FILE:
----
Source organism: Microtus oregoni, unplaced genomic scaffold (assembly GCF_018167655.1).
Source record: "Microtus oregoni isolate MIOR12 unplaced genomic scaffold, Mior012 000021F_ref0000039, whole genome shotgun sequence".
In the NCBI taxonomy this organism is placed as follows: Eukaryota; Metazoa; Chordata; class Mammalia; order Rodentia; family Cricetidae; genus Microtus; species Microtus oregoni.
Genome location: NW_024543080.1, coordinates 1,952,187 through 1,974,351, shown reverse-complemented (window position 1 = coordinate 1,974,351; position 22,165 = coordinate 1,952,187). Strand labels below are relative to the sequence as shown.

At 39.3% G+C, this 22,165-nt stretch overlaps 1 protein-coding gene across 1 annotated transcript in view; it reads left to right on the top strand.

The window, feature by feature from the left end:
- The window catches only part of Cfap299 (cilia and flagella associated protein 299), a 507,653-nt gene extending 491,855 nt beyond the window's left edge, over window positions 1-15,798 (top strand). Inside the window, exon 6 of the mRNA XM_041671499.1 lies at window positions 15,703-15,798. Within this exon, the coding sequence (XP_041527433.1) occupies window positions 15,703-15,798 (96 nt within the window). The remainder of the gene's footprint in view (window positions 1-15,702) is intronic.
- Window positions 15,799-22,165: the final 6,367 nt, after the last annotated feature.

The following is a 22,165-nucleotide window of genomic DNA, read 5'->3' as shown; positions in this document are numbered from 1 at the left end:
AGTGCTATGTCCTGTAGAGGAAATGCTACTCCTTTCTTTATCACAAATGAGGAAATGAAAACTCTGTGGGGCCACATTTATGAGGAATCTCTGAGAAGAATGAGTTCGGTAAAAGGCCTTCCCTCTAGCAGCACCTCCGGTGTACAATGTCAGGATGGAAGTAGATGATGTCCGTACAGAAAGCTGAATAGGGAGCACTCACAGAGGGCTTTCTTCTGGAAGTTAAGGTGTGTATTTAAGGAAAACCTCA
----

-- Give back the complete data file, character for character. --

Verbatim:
Source organism: Microtus oregoni, unplaced genomic scaffold (assembly GCF_018167655.1).
Source record: "Microtus oregoni isolate MIOR12 unplaced genomic scaffold, Mior012 000021F_ref0000039, whole genome shotgun sequence".
In the NCBI taxonomy this organism is placed as follows: Eukaryota; Metazoa; Chordata; class Mammalia; order Rodentia; family Cricetidae; genus Microtus; species Microtus oregoni.
Genome location: NW_024543080.1, coordinates 1,952,187 through 1,974,351, shown reverse-complemented (window position 1 = coordinate 1,974,351; position 22,165 = coordinate 1,952,187). Strand labels below are relative to the sequence as shown.

At 39.3% G+C, this 22,165-nt stretch overlaps 1 protein-coding gene across 1 annotated transcript in view; it reads left to right on the top strand.

The window, feature by feature from the left end:
- The window catches only part of Cfap299 (cilia and flagella associated protein 299), a 507,653-nt gene extending 491,855 nt beyond the window's left edge, over window positions 1-15,798 (top strand). Inside the window, exon 6 of the mRNA XM_041671499.1 lies at window positions 15,703-15,798. Within this exon, the coding sequence (XP_041527433.1) occupies window positions 15,703-15,798 (96 nt within the window). The remainder of the gene's footprint in view (window positions 1-15,702) is intronic.
- Window positions 15,799-22,165: the final 6,367 nt, after the last annotated feature.

The following is a 22,165-nucleotide window of genomic DNA, read 5'->3' as shown; positions in this document are numbered from 1 at the left end:
AGTGCTATGTCCTGTAGAGGAAATGCTACTCCTTTCTTTATCACAAATGAGGAAATGAAAACTCTGTGGGGCCACATTTATGAGGAATCTCTGAGAAGAATGAGTTCGGTAAAAGGCCTTCCCTCTAGCAGCACCTCCGGTGTACAATGTCAGGATGGAAGTAGATGATGTCCGTACAGAAAGCTGAATAGGGAGCACTCACAGAGGGCTTTCTTCTGGAAGTTAAGGTGTGTATTTAAGGAAAACCTCA